“We are quite liberal and it is natural to share our problems with our friends, families, extended families, teachers, neighbors — that is very natural to us. But for Korean husbands and families, they don’t like it. They don’t want it to go outside the family,” said Tadle.
▲ The 14th Migrant Hangawi Festival is one of many events intended to increase intercultural understanding on Jeju. Photo courtesy Jeju Migrant Center
Tadle would like to see more of these women positively contributing to their society, yet despite many being skilled, they are often expected to take on lower level jobs. She cites the example of a qualified nurse unable to find work in local hospitals.
“We have to activate these people because there are lots of them who can be useful in the local society. We don’t need lessons on how to cook Korean food... it is better to have a program that motivates foreign migrants to elevate their status in the long term [building on the] skills they had back home,” she said.
A group of Filipinos with employment problems of another kind are the migrant workers, 15 percent of Filipinos living on Jeju. For the women in particular, working in bars and hotels on entertainment visas (of whom there are 47 according to Jeju immigration), their predicament bears many similarities to trafficking, with brokers working through networks here and in the Philippines.
“There is some cross-over with the sex industry. One woman said to me she was [officially] a singer, but actually it was GRO [Guest Relations Officer and a Philippine euphemism for sex worker]. Essentially, it is a form of prostitution [and] trafficking,” she said.
Jeju City Multicultural Support Center say such cases are decreasing and fewer migrants working in the entertainment industry are contacting them for support, making it “impossible to manage them.” FilCom Jeju thus supports the women who slip through this loose safety net.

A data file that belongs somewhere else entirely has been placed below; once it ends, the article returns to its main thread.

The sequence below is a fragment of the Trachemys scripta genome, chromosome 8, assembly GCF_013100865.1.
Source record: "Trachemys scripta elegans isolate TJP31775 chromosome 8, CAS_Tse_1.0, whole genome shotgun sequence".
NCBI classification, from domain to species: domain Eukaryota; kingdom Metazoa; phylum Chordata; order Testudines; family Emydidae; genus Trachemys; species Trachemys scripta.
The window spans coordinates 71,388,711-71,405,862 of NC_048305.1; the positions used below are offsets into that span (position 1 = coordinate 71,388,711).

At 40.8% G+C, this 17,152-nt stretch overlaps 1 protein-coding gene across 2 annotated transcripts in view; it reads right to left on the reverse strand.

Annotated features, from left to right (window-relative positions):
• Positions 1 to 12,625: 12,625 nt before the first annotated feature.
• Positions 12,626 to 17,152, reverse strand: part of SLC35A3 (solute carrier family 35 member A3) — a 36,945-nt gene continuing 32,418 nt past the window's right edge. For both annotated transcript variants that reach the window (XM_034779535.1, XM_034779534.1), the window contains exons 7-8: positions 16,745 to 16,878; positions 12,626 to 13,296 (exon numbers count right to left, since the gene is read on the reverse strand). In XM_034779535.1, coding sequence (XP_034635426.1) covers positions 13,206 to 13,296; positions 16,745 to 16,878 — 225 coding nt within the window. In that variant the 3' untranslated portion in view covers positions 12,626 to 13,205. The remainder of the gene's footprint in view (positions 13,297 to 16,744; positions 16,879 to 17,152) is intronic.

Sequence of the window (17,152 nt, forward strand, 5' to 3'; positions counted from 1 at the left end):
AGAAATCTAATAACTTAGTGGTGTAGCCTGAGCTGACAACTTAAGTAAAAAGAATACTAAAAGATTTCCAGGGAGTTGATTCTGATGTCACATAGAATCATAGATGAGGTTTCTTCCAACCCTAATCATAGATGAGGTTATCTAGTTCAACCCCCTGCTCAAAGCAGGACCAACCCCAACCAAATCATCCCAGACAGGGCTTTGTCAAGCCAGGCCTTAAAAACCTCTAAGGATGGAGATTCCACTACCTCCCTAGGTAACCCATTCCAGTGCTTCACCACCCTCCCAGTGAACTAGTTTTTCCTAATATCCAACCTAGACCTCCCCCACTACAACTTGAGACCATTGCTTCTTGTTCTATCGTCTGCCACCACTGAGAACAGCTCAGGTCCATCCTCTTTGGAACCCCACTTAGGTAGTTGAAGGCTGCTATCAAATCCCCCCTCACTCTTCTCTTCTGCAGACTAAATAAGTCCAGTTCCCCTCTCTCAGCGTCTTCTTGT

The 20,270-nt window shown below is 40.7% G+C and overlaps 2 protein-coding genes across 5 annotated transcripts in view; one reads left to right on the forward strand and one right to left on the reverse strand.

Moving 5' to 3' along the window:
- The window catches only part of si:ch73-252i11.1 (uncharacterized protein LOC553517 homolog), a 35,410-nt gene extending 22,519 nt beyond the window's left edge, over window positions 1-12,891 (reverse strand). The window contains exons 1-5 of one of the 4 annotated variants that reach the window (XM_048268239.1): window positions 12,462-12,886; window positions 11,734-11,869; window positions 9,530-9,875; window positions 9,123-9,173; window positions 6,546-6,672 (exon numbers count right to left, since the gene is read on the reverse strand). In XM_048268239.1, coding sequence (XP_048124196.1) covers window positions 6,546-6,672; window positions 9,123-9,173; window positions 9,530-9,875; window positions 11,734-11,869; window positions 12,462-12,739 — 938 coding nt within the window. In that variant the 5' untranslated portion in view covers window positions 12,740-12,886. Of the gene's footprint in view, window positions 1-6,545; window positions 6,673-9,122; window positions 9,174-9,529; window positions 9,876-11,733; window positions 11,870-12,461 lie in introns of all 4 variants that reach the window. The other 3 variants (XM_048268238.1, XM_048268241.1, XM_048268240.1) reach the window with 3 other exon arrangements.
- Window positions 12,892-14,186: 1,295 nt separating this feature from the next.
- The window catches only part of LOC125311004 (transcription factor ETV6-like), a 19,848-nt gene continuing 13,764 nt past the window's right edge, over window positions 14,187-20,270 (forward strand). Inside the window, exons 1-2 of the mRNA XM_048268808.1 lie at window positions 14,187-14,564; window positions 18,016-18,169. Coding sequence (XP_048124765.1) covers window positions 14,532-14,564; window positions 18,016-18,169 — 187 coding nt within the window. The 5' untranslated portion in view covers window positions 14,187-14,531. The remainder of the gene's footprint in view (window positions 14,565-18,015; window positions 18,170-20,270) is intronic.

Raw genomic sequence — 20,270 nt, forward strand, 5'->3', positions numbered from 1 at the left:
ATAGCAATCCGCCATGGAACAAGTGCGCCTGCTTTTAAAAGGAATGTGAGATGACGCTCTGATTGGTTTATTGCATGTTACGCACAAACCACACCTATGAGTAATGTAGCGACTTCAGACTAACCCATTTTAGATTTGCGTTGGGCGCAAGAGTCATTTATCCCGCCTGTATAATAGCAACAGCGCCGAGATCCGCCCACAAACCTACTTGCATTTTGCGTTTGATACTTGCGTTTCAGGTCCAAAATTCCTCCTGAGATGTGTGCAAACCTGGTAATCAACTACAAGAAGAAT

“I know what they are thinking, what they are trying to say, and how they feel about a situation and [I can] find a way to help,” she says, allowing Tadle to foster emotional bonds with the women.
“Frankly speaking, we fill the gaps that the migrant centers can’t,” she says. “You have to deal with integration concepts. It is not bad to learn Korean ways of living — we have to do it, right? You have to also recognise that these are foreign people... People should not have to throw away their own culture — it is impossible.”
Seeing the dangers faced, Tadle hopes that Korean authorities can improve working conditions and more closely monitor the brokers who operate internationally. However, she stresses that Manila is primarily responsible for the Filipino people.
“It is more on the Philippines government to tighten the laws to fight against trafficking,” she says. “[They] are becoming more concerned about this but it is really hard to solve because of the international network of brokers and... trafficking of women within the migrant marriage sector.”
Tadle believes that more effective support systems for the women already here would not only help the individuals involved, but ultimately Jeju society as it copes with inevitable changing demographics.
“There are lots of people coming [to Jeju] and we have to activate these people... because in the long run... the essence of citizenship is utilising the skills of these people for the benefit of Korean society,” she said.